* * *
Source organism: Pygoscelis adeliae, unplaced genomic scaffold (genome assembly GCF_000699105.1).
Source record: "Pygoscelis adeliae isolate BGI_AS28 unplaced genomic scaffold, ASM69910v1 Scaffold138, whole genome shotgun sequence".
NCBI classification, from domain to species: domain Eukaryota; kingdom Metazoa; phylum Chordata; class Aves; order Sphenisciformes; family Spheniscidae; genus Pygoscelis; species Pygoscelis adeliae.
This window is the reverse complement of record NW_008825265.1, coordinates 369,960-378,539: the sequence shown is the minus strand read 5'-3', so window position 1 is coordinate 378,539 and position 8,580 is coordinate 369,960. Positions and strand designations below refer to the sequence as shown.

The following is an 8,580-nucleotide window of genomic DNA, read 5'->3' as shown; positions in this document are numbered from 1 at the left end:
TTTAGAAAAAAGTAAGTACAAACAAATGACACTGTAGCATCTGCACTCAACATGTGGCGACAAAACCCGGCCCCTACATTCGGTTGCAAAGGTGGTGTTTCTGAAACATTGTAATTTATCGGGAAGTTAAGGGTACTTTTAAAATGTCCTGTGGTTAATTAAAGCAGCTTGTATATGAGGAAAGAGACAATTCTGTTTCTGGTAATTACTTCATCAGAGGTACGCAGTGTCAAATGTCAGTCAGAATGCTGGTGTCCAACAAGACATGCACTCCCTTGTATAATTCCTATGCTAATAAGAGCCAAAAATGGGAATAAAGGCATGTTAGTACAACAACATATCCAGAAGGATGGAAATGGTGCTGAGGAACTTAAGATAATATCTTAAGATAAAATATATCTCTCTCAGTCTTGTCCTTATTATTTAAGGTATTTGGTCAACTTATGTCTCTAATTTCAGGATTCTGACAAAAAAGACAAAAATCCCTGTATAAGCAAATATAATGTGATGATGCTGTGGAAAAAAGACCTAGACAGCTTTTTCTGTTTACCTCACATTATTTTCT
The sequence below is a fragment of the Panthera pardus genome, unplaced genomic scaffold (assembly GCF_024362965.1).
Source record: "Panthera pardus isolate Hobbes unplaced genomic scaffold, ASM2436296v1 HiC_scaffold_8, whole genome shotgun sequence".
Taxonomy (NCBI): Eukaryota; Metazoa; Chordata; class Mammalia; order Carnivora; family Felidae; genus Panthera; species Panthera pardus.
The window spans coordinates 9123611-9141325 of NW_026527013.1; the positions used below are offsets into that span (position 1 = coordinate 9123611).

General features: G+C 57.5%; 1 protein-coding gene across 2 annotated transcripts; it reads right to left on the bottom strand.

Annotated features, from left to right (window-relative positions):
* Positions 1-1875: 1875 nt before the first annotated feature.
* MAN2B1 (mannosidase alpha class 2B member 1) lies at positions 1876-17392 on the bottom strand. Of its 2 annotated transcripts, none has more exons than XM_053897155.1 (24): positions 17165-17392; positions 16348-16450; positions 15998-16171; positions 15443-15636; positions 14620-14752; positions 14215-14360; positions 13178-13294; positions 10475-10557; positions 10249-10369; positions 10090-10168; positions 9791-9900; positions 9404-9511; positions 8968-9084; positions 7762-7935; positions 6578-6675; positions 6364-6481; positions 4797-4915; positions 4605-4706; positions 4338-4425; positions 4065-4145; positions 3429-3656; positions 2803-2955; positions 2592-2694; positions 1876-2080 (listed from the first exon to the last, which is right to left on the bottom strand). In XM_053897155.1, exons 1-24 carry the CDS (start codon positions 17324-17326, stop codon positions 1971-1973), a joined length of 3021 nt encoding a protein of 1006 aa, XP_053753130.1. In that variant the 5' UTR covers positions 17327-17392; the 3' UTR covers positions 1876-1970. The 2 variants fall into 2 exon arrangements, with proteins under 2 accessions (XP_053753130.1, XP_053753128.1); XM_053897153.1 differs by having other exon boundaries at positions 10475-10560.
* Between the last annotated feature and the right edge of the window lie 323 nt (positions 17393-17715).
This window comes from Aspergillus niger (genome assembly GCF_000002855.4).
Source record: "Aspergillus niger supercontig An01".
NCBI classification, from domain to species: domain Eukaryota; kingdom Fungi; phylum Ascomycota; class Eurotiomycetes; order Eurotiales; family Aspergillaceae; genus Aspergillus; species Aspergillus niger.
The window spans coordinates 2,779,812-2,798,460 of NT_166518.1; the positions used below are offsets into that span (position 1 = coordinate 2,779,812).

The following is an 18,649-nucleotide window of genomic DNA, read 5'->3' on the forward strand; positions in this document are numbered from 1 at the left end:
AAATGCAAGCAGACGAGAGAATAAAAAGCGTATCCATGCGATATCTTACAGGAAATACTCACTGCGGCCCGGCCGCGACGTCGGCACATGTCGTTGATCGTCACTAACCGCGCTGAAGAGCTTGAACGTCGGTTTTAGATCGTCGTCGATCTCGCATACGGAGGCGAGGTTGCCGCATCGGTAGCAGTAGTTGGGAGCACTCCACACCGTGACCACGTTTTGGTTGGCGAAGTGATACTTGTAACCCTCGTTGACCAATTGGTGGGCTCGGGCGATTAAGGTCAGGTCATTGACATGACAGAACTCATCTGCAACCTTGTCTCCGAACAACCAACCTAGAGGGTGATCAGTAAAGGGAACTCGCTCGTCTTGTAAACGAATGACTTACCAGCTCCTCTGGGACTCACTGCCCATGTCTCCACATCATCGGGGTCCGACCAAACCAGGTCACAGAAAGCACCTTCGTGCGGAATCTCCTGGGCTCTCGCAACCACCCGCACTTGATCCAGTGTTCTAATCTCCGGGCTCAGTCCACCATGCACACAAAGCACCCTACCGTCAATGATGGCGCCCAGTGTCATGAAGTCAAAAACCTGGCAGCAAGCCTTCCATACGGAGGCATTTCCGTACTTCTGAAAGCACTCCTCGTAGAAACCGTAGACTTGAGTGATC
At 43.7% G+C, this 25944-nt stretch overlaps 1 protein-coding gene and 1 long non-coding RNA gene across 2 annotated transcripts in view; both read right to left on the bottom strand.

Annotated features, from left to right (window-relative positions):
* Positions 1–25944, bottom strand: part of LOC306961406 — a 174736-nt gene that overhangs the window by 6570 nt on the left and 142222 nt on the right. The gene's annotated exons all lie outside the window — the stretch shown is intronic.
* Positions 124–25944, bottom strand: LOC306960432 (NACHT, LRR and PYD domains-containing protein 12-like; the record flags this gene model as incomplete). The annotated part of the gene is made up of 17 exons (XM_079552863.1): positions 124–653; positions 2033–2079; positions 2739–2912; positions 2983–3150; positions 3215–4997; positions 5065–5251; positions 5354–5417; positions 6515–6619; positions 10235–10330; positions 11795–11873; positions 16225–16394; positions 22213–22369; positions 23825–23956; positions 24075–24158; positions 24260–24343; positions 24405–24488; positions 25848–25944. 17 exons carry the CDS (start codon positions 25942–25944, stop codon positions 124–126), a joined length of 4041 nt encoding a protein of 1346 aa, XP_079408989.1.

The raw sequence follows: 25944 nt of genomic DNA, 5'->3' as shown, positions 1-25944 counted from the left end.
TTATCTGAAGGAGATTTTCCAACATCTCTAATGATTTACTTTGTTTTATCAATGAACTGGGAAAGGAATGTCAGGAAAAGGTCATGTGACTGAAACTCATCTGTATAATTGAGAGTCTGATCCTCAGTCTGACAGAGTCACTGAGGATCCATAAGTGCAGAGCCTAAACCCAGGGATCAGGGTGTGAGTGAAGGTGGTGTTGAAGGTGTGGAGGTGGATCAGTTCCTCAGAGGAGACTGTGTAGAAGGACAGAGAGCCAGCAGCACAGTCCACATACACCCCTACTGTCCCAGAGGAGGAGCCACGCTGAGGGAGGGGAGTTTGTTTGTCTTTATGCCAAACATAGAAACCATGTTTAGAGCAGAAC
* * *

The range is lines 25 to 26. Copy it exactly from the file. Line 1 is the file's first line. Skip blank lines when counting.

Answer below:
* Positions 124–25944, bottom strand: LOC306960432 (NACHT, LRR and PYD domains-containing protein 12-like; the record flags this gene model as incomplete). The annotated part of the gene is made up of 17 exons (XM_079552863.1): positions 124–653; positions 2033–2079; positions 2739–2912; positions 2983–3150; positions 3215–4997; positions 5065–5251; positions 5354–5417; positions 6515–6619; positions 10235–10330; positions 11795–11873; positions 16225–16394; positions 22213–22369; positions 23825–23956; positions 24075–24158; positions 24260–24343; positions 24405–24488; positions 25848–25944. 17 exons carry the CDS (start codon positions 25942–25944, stop codon positions 124–126), a joined length of 4041 nt encoding a protein of 1346 aa, XP_079408989.1.

The raw sequence follows: 25944 nt of genomic DNA, 5'->3' as shown, positions 1-25944 counted from the left end.